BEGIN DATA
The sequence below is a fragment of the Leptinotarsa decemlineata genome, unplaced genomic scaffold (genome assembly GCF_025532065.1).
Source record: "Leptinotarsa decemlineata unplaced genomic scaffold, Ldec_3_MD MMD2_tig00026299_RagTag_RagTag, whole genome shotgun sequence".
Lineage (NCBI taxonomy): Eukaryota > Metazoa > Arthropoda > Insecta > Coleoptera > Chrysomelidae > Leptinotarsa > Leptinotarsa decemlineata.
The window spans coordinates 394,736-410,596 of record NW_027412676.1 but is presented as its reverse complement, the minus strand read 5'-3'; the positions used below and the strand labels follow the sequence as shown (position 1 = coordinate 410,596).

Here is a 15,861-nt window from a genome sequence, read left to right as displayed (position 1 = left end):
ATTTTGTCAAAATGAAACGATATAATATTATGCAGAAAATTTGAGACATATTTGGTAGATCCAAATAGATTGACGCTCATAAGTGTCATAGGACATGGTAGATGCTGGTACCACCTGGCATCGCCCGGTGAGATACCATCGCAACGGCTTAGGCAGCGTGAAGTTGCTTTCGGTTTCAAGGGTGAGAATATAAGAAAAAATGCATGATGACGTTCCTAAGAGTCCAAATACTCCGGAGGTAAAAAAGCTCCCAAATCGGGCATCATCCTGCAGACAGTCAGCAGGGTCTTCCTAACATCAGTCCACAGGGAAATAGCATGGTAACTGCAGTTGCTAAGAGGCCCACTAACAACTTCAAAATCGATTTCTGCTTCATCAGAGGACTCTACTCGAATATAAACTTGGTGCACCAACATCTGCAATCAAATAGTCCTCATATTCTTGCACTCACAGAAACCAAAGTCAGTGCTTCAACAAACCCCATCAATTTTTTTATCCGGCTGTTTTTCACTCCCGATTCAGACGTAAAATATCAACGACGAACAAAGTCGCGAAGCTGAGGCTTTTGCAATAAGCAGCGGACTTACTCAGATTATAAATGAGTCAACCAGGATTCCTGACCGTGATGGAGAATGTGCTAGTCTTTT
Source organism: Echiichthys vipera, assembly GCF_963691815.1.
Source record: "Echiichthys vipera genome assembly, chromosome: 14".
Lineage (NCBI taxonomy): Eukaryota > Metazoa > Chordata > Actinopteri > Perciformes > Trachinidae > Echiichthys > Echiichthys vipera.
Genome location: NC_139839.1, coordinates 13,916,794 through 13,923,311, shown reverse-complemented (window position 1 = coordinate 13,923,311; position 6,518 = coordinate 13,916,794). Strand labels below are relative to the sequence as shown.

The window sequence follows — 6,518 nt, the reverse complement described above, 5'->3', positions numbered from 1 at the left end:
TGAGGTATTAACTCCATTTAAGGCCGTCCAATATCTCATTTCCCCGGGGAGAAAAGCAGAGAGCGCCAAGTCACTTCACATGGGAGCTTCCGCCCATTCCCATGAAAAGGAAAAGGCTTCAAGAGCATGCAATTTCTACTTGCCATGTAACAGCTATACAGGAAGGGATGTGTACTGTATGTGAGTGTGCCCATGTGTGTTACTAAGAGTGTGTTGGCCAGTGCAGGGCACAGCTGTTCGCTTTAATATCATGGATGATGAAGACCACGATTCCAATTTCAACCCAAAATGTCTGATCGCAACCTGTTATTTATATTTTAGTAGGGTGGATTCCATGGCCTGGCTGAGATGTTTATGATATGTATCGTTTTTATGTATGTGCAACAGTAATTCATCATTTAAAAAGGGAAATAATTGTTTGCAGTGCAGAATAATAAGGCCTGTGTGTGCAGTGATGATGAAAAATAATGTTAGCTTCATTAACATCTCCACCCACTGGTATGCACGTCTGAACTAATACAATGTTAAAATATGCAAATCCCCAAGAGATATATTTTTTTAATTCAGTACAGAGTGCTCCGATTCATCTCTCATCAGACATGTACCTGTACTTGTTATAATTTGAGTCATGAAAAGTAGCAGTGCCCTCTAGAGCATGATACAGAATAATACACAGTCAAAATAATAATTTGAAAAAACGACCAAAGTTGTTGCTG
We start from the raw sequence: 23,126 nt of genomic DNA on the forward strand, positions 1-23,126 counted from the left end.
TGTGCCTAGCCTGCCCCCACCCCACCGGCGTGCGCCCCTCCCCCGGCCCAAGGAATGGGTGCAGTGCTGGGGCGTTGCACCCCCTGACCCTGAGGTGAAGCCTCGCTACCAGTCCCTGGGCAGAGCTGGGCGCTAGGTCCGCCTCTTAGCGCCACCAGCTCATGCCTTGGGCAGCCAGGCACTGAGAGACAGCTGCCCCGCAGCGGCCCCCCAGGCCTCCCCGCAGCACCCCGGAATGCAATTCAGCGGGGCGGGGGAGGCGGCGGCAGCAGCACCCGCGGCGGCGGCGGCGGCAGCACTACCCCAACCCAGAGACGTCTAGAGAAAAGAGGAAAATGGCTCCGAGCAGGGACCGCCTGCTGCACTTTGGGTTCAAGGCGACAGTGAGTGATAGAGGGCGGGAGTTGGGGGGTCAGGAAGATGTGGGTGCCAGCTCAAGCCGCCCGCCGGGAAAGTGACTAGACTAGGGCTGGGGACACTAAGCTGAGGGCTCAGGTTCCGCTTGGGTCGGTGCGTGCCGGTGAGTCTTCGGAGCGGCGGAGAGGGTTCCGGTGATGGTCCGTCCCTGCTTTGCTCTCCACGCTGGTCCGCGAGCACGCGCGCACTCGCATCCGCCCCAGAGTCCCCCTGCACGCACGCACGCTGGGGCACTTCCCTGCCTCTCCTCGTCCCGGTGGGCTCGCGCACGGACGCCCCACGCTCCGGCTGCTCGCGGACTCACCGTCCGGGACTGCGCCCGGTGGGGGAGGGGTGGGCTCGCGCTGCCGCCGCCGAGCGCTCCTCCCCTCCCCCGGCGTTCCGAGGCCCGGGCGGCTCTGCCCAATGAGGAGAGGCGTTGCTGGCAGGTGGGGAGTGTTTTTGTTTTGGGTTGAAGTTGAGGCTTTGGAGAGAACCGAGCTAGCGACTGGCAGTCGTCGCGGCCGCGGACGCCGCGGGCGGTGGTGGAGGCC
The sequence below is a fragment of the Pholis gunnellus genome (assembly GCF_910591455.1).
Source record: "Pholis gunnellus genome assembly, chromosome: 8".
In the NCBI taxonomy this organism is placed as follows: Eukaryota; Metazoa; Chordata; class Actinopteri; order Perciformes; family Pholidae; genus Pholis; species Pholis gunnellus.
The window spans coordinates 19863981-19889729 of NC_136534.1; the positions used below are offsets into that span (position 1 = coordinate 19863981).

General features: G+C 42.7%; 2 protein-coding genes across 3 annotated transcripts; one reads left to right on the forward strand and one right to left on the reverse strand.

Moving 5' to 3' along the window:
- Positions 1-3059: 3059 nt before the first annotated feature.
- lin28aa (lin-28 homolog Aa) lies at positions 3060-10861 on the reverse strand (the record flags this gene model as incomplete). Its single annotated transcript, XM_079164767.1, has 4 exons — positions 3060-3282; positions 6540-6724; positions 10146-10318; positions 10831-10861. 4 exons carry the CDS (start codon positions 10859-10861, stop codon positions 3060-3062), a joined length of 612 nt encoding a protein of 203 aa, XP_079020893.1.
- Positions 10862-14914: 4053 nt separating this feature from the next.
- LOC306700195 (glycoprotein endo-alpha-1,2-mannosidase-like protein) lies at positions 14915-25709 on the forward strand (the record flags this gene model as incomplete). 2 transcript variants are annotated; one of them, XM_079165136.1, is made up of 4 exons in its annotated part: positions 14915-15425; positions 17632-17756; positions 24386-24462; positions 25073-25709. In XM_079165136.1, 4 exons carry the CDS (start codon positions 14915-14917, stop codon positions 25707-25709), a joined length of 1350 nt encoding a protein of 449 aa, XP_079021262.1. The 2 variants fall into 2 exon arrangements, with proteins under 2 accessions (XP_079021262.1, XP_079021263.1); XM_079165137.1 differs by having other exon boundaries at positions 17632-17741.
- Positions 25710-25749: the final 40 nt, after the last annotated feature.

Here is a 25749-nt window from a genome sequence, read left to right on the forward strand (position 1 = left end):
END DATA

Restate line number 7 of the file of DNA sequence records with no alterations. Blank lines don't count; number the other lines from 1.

Source organism: Echiichthys vipera, assembly GCF_963691815.1.